“I’m all right,” he said. “this is a whole different thing. I don’t even know what happened. I could have played if necessary.”
Backup Bruce Mathison also had to leave in the third quarter, when he began seeing double, Osborne said. Nate Mason and Craig Sundberg finished at quarterback for Nebraska.
While Gill was in, he directed Nebraska on first-half scoring drives of 73 yards with Irving Fryar scoring from 13 yards; 59 yards, capped by Jamie Williams’ 9-yard pass from Gill; and 72 yards, which Rozier finished with a 4-yard score, barrelling over OSU defensive back Rod Brown at the 2.
The score would have been even greater at half if split end Ricky Simmons had held onto Gill’s 37-yard pass in the end zone on the first possession.
“I lost it in the sun,” Simmons said. “I sure didn’t drop it on purpose.”
While the Huskers were rolling, Oklahoma State found little room to run.
Anderson, who ran for a 74-yard touchdown the first time he touched the ball this season, was smothered for a 1-yard loss the first time he touched it Saturday.
Anderson did break one play for 15 yards, but did little else.
“Somebody said he was a little gunshy at first, but it didn’t look that way to me,” said linebacker Steve Damkroger. “I couldn’t tackle him.”
But defensive back Neil Harris and middle guard Jeff Merrell said they thought Anderson, who entered the game with a rib injury and toe, was a little tentative.
“I think he’s a real good back,” Harris said, “But a couple of times, when he got gang tackled, he got up kind of slow and looked like he didn’t want any more.”
Merrell said “he really didn’t look like he wanted to run with a lot of authority. But he’s a good back.”
“People have been giving us a hard time about our defense. Stopping the run is one of our strongest points. It’s going to be hard for anybody to run on us.”
It was supposed to be difficult to run on Oklahoma State, too. The Cowboys had been allowing just 106.2 yards per game rushing.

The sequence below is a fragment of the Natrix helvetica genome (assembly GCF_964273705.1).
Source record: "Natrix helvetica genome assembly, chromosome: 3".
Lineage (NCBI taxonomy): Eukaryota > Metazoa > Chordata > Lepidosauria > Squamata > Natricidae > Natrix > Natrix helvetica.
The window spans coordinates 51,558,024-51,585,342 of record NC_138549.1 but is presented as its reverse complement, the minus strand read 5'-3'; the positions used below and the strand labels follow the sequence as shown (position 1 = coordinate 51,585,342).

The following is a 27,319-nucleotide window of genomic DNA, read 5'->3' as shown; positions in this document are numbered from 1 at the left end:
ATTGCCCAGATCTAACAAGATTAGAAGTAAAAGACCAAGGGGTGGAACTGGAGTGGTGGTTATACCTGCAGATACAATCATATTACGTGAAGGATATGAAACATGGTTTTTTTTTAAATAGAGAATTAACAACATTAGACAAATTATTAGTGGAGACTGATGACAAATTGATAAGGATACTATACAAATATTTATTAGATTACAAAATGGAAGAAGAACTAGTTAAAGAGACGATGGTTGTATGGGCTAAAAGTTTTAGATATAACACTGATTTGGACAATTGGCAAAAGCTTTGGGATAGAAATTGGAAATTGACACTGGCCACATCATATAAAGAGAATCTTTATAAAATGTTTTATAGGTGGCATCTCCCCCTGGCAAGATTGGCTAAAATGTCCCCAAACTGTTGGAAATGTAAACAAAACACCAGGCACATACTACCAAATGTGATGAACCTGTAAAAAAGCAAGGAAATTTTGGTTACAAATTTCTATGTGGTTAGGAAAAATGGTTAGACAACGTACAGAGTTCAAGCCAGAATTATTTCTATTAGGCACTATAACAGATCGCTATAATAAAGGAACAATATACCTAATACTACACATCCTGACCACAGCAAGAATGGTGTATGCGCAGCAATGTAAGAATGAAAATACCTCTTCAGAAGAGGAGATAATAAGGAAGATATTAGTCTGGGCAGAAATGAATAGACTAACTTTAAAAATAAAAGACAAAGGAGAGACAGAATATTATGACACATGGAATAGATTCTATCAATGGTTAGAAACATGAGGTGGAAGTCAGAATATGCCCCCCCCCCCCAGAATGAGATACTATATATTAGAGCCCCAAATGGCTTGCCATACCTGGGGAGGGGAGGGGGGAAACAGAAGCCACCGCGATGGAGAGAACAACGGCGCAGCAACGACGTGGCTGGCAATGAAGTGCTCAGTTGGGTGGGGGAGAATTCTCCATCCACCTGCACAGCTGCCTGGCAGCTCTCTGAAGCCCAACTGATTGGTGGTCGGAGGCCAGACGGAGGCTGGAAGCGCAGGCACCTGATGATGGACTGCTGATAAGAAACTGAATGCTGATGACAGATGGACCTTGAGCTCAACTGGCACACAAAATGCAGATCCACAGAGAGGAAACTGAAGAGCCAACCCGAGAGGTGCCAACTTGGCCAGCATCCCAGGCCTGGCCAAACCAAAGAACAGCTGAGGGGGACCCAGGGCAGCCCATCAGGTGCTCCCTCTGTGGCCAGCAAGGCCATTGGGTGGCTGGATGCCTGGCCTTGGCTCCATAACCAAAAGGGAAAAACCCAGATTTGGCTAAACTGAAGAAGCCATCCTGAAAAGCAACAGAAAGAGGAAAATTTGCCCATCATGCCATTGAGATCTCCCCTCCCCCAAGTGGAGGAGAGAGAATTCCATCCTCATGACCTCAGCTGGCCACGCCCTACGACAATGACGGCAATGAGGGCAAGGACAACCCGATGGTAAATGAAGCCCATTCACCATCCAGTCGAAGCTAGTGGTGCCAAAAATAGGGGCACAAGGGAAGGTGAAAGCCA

But Rozier personally had 100 yards with 7:24 left in the second quarter.
After scoring his second touchdown, a 17-yarder, to give NU a 28-7 lead, Rozier had 146 yards just more than three minutes into the third quarter.
His third TD, a 2-yard run with 6:35 left in the third, left him just 2 yards short of 200. Rozier tied Reynolds’ mark with 13:28 left in the game, then broke off his 37-yarder for a score to break the mark.
Nebraska, the nation’s leading rushing team, ran for 422 yards and passed for 43.
Osborne credited his veteran offensive line for the output.
“I don’t know that we’ve ever had a better offensive line.”
Oklahoma State, meanwhile, had 101 yards rushing and 188 passing.
The Cowboys were frustrated most of the day by poor field position. In their first nine possessions, the Pokes’ started at their 19, 20, 20, 18, 18, 20, 18, 20 and 14.
One of the few Cowboy bright spots defensively was wiped out by a penalty.
Brown stepped in front of Fryar to intercept a Gill pass in the first quarter, but a roughing the passer infraction allowed Nebraska to keep the ball.
After Nebraska took a 14-0 lead, the Cowboys completed passes of 22 and 15 yards around a 10-yard burst by Anderson to spark a drive to the NU 11.
But on third-and-four, monster Tim Holbrook blitzed and sacked Jackson for a 16-yard loss.
Place-kicker Larry Roach, who kicked a field goal against every Cowboy foe last year except Nebraska, came on and missed a 44-yarder.
The miss broke a string of nine straight for Roach, tying the league record set by Bruce Kallmeyer of Kansas last year.
Roach did make a 42-yarder late in the fourth quarter to cap OSU’s scoring.
Nebraska kicker Kevin Seibel also broke a record Saturday. His extra-point kick after the first NU touchdown was his 57th straight, breaking his own record of 56 straight that ended last year at Missouri. Seibel kicked five more to raise his record to 62.
|Yards per carry||2.7||5.9|
Nebraska is 37-5 all-time against Oklahoma State.
|New Mexico State||Sept. 18|
|Penn State||Sept. 25|
|Kansas State||Oct. 16|
|Oklahoma State||Nov. 6|
|Iowa State||Nov. 13|